Launching the Future with a Valve-Exercising Program
Two Rivers Utilities is reducing service interruptions and modernizing tracing with a six-year valve-locating project.
Thirty minutes west of Charlotte, North Carolina, the City of Gastonia serves more than 100,000 customers with water and sewer services. The municipality-owned water utility, Two Rivers Utilities (TRU), is home to the largest system in the area, with more than 13,000 valves.
For 15 years, TRU has known that a valve-exercising program would be beneficial. But it was only within the past five years that the utility hired the right team to champion the project. Leading the charge were GIS analyst Brian Hart and Utilities Division manager Brian Potocki.
"We brought in the right staff, with our two Brians," said Ron Cook, TRU assistant division manager of systems maintenance. "One made the case for a valve exerciser and trailer, while the other was able to get the technical side of things running."
Gastonia purchased a valve-exercising trailer from E.H. Wachs that included a built-in handheld controller to guide the complete workflow. "It does the whole process," Hart said. The controller can also connect via Bluetooth to an external GPS receiver, which is critical. This allows TRU to update valve locations through the exercising program.
Initially, the team wanted to use the valve-exercising trailer's handheld controller to update the valve locations. But after testing a series of various products, the team arrived at an unexpected solution.
The Time-Consuming, Error-Prone Work of Mapping, Exporting, and Inputting Valve Data
The first step in the iterative process was to connect an external GNSS receiver to the trailer's handheld controller. Hart had heard about the Arrow 100 GNSS (GPS) receiver, made by Esri Silver Partner Eos Positioning Systems. Eos technical support helped Hart connect the Arrow 100 to the handheld controller. The Arrow 100 provided an average accuracy of 40 centimeters, using free wide area augmentation system (WAAS) differential corrections. This was great accuracy for valve location data.
Hart had the Arrow 100 welded to the trailer arm. The exact location of the valves could thus be recorded when the trailer arm was extended over them. Two field technicians were trained on the equipment. A third field technician was sent out ahead of the trailer with paper printouts from ArcMap so that he could spray paint valve locations.
This initial iteration had immediate challenges. First, using the paper maps to find the valves was difficult work. Moreover, once the valves were located and exercised, their precise locations had to be manually downloaded from the trailer's handheld controller and put into the GIS. The workflow was time-consuming and prone to errors.
Hart decided to try a different approach. "We're always looking for the next best way to improve our efficiency," he said.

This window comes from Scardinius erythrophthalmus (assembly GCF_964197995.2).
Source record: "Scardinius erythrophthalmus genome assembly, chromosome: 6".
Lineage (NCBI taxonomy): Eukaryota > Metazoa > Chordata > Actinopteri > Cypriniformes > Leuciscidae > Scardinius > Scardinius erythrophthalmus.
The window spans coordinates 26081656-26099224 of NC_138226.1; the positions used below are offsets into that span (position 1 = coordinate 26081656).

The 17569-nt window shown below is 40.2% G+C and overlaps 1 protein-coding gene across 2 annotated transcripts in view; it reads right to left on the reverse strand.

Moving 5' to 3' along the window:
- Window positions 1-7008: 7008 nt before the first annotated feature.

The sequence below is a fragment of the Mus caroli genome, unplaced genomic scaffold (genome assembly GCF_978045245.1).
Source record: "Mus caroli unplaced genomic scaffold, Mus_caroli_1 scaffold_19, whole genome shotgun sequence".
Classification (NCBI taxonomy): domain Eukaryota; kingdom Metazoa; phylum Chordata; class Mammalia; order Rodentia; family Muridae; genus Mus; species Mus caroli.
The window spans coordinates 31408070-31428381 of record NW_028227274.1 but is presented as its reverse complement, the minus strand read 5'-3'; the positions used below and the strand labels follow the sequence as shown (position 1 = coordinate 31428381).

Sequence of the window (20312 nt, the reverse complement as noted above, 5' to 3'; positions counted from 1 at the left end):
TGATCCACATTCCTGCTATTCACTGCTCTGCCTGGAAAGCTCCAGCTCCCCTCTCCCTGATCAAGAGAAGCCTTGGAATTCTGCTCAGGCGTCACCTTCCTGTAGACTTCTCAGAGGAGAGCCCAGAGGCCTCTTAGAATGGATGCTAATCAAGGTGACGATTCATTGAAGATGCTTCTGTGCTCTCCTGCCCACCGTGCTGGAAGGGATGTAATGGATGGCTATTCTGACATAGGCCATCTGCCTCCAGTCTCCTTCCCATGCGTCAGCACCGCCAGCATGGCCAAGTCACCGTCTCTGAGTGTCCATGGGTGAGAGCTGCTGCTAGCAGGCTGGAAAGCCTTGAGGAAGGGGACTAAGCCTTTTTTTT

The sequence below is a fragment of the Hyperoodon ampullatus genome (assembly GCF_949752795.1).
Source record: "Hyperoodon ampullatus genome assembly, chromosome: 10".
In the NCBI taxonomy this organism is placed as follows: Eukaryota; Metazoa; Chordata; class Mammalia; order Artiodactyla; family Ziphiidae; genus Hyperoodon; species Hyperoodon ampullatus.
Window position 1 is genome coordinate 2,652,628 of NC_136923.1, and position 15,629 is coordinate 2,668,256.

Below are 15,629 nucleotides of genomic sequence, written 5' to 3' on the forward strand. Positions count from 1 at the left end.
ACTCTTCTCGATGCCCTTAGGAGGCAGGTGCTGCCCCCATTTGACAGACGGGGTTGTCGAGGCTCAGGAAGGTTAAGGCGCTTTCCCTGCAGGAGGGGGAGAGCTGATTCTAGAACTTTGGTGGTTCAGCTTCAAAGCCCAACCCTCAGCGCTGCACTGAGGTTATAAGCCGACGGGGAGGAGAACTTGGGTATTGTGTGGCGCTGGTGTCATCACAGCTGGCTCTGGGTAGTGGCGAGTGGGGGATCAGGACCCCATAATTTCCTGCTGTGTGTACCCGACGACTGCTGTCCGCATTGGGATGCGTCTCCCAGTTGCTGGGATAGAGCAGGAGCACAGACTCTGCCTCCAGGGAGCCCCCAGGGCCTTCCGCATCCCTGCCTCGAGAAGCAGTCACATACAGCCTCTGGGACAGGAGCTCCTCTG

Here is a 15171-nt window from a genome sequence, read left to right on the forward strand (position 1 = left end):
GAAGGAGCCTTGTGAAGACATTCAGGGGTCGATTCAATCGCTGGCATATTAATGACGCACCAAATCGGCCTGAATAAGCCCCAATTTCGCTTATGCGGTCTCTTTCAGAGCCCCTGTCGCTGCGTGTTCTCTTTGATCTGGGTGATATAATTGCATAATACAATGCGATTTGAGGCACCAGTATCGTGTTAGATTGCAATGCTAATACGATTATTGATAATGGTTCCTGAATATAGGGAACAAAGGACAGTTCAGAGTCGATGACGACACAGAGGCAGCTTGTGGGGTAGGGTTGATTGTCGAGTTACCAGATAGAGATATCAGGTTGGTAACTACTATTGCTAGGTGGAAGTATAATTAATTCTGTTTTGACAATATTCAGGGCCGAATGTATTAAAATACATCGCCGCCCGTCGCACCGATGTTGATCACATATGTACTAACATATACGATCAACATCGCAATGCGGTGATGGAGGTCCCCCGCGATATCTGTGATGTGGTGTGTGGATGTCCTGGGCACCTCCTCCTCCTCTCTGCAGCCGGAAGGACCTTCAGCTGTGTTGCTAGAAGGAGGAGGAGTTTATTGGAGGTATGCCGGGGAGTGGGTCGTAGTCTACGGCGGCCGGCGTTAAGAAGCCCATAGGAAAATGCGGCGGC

Real-Time Valve Mapping in ArcGIS Collector for Accurate, Instantly Updated Records
TRU purchased a second Arrow 100 GNSS receiver and configured a map of the city's valves in ArcGIS Online. Hart then connected the receiver to an iPad and installed Collector to access his web map.
Next, he sent the field technician with spray paint to mark the valves in advance. As the technician spray painted valves, he also updated their locations in real time using Collector, with the accuracy provided by the Arrow 100. With this workflow, the fieldworker not only drastically increased his speed at finding valves, he also located over 400 valves not previously in the GIS and added them to the map.
"The field technician was almost too quick," Hart joked. "Our guys would come later with the trailer, and some of the spray paint was already starting to wear away."
Another source of savings was reduced work for the valve exercisers. Since the field technician who painted the valves had also updated their locations in real time, there was no more need for capturing the valve locations on the handheld controller.
"We're speeding up [staff's] time because they do not have to locate each valve themselves," Hart said.
Fewer Services Interruptions with Isolated Tracing
Mapping all the valves in Gastonia is expected to take about six years.
The ultimate goal for TRU is to utilize valve tracing in ArcGIS Utility Network. Doing so will require the highly accurate and complete valve location data that staff are now collecting. By having that data, they will be able to isolate small sections of their system during emergency responses. This will allow staff to better target service interruptions, resulting in the fewest customer disruptions possible.
"We'll be able to pinpoint valve shutoffs during a main break, as opposed to cutting off water to a larger section of customers," Hart said. "This will allow us to keep the service running for customers outside the isolation area."
TRU expects customers to similarly benefit from the highly accurate valve records during routine maintenance and scheduled repairs. "We are really passionate about customer satisfaction," Hart said. "Being able to reduce service disruption is a huge win for us and our customers."
We are really passionate about customer satisfaction. Being able to reduce service disruption is a huge win for us and our customers.